Everything we once expected the government to do — from education to regulatory rule-writing to military operations to healthcare services to prison management — it now does less of, preferring to support markets in which these services are done through independent, profit-maximizing agents. Tools such as contracting out, vouchering and the selling-off of state assets have been used to remake the government during our market-worshipping era.

Privatization is one of the few political projects that enjoys bipartisan support: Conservatives cheer the rollback of the state, and liberals like to claim that the virtues of the free market are being used towards the egalitarian ends of public policy. The fraud and waste that often come with outsourcing these services has been well-documented. The private management in Iraq and the aftermath of Hurricane Katrina, and the lobbying efforts of corporate prisons have all provided horror stories of what happens when cronyism guides decision-making on behalf of the state. But privatization as standard government practice has problems that go far beyond the abuses of any single incident.

Rather than solving problems with government, privatization often amplifies those issues to new extremes. Instead of unleashing market innovation, it often introduces new parasitic partners into the decision-making process. Instead of providing a check on the power of the government, it allows the state to circumvent constitutional and democratic accountability measures by merging with the private sector. And ultimately, the practice replaces the set of choices and constraints found in democracy, with another set found in the marketplace. Today’s political conversation is blind to these problems out of a mistaken faith in the efficiency and fundamental equality of markets, contrasted to the ineffectiveness and corruptibility of the state.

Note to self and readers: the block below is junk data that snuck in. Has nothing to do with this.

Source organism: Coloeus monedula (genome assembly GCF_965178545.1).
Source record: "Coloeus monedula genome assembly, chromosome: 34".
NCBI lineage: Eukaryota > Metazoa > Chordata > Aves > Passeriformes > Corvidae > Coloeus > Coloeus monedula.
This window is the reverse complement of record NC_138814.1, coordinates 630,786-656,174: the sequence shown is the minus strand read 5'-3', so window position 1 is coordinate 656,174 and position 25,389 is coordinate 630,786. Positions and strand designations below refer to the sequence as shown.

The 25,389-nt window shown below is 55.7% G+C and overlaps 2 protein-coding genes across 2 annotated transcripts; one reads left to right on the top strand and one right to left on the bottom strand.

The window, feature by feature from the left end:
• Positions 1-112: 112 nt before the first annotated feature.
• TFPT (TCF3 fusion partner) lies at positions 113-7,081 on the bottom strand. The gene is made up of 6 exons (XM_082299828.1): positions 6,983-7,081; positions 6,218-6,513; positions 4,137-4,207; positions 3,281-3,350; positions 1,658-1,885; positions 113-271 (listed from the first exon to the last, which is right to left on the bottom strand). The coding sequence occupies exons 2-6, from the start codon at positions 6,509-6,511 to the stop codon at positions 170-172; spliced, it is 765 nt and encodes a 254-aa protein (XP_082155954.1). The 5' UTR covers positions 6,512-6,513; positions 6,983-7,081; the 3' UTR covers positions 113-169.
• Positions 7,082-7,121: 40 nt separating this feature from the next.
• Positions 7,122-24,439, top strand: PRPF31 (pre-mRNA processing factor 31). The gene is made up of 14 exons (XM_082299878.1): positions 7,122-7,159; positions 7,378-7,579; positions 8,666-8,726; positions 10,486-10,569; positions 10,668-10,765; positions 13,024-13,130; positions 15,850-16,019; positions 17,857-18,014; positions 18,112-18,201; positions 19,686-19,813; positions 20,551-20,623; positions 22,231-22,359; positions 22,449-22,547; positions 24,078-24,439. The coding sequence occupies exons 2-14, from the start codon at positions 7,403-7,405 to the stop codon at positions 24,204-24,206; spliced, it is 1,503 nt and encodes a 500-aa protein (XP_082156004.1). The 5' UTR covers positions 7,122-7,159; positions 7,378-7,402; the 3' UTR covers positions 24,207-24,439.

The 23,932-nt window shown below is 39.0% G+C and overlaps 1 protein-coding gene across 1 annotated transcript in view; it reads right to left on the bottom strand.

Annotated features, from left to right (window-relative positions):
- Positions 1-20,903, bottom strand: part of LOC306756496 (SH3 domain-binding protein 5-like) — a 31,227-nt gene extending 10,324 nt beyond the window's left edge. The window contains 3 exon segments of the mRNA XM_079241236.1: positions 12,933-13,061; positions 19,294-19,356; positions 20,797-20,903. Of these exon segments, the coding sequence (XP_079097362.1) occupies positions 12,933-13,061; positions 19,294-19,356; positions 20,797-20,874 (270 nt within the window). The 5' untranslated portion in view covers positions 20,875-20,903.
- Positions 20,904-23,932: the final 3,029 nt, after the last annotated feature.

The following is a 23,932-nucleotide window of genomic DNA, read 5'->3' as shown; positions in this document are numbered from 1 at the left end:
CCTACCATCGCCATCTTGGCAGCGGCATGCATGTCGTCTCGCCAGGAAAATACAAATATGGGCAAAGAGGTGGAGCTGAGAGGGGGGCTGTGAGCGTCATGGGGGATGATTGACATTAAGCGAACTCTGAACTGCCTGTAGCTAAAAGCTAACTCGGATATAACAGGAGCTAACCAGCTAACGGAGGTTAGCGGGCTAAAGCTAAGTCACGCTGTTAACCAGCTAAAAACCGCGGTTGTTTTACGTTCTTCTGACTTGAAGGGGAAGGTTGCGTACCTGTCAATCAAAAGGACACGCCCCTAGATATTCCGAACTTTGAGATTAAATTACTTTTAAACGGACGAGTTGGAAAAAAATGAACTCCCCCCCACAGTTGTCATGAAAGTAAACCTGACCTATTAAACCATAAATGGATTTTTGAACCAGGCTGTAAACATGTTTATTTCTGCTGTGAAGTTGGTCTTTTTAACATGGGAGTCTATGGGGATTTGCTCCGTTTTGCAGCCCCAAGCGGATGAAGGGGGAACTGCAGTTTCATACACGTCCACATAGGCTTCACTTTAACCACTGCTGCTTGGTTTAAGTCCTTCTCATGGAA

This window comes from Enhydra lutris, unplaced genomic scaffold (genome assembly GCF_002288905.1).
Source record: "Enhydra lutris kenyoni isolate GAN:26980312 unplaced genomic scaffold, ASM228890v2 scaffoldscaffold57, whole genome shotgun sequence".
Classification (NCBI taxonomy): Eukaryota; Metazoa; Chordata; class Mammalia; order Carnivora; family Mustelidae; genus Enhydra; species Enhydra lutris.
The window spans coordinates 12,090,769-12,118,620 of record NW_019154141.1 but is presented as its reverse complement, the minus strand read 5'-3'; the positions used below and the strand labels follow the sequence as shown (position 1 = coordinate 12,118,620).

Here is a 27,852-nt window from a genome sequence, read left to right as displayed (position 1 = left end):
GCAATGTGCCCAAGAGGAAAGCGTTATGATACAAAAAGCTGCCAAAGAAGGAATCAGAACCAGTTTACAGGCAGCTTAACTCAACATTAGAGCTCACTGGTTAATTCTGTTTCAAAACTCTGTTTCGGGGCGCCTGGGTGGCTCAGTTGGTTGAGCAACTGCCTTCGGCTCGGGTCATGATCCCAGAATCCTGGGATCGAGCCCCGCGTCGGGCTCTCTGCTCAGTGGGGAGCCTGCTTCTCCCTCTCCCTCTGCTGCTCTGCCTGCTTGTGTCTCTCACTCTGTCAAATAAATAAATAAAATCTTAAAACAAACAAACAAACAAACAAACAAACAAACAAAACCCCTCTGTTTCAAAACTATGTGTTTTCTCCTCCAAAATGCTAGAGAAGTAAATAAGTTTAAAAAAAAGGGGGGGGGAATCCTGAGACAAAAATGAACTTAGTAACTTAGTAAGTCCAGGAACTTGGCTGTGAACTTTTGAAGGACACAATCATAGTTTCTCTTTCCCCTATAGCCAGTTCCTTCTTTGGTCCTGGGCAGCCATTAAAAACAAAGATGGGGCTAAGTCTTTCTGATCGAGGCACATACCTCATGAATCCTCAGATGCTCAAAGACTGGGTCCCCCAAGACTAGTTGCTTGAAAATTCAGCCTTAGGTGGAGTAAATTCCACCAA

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Bradley Manning for Nobel Peace Prize?

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How the Sexual Revolution Changed America Forever

From Alternet:

With a little pharmaceutical ingenuity, the double standard relaxed its clawing grip on female humanity.

By Nancy L. Cohen
February 5, 2012

The following is an excerpt from “Delirium: How the Sexual Counterrevolution is Polarizing America” by Nancy L. Cohen.  Click here to buy a copy of the book. 

Perhaps if the pill had not been invented, American politics would be very different today.